I was taught to use critical thinking skills. I’m not always good at it, but I do try to see all sides of issues, and I try to avoid being duped. Critical thinkers should be able to step back and see potential problems within their own conclusions as well as the conclusions of others. No one can be right about everything all of the time. Nevertheless, we must make conclusions regarding values, principles and morality, especially if we claim to be Christian. Such conclusions must be based on reason as well as faith. Pope John Paul II said that faith and reason are the two wings on which the soul takes flight. Hence, even Christians need critical thinking skills. Being Christian is an intelligent choice as well as a choice of faith. Being a critical thinker, however, is not the same as being a critical person, and many folks get the two confused.
Critical people tend to seek out and point out the faults of others. They will look a person “up and down” in an attempt to spot a blemish or shortcoming. They also tend to find ways to make “imperfections” known to others. This is the attitude of the Pharisee whose prayer consisted of thanking God that he was not like the sinners around him. It is an attitude of superiority which expresses contempt for others while “pumping up” one’s self. Having a critical attitude is not the same thing as using critical thinking skills to arrive at different conclusions than others.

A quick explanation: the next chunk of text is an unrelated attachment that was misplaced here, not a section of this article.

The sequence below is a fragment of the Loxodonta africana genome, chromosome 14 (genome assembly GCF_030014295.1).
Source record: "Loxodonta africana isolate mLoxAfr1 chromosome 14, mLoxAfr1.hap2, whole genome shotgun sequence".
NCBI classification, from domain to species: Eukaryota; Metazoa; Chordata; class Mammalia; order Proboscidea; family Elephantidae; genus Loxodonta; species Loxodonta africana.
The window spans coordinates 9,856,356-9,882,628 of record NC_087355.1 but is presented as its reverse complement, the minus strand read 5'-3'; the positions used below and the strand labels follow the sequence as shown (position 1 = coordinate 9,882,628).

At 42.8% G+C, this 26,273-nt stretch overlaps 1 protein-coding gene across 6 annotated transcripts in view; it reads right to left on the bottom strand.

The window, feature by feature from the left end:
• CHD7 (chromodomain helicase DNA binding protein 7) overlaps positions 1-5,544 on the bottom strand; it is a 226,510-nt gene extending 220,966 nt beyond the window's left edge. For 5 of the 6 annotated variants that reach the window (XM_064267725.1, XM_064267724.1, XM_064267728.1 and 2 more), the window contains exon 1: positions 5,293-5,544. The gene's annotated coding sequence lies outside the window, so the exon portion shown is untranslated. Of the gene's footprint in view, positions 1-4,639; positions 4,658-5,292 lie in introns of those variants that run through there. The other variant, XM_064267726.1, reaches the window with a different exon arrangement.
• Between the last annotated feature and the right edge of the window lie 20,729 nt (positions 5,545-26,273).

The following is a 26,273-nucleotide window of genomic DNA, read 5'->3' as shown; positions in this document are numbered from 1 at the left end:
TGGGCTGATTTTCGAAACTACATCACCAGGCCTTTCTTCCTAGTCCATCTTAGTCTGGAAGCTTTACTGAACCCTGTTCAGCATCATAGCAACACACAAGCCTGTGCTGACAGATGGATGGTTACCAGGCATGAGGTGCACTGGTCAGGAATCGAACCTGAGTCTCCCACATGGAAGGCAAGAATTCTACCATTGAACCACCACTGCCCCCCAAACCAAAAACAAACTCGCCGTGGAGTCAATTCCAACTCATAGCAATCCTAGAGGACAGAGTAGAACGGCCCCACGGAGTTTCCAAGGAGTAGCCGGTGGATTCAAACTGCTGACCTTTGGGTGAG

There are also people that, if disagreed with, will throw out accusations of hatred. “Since you disagree with my conclusion, you must hate me.” These people are dismissing the possibility that the conclusion that differs from theirs could have been arrived at through legitimate, critical thinking rather than through hatred. Using critical thinking skills is not hatred. In fact, it is a loving thing to do as it attempts to see all sides and operate justly rather than through pure emotion.
As Christians, we are compelled to use critical thinking skills but not to be critical people. We are to be, as Scripture says, “Wise as serpents but harmless as doves.” James tells us how difficult it is to “tame the tongue,” yet we must strive to “speak the truth in love.” As soon as we use truth as a hammer to beat down or insult other human beings, we enter the realm of sin. We must, at all times and with all people, act with charity (love). Faith, hope and charity: the greatest of these is charity. Think critically, but don’t be a critical person. Critical people tend to attract other critical people, and that is not the mission of the Church. Criticism doesn’t usually win people over.
Most of us are critical rather than loving at times. That’s why we have the confessional. And Jesus waits for us there, not to criticize us, but to love us and to help us think more critically about how we can be more like Him and bring others to Him.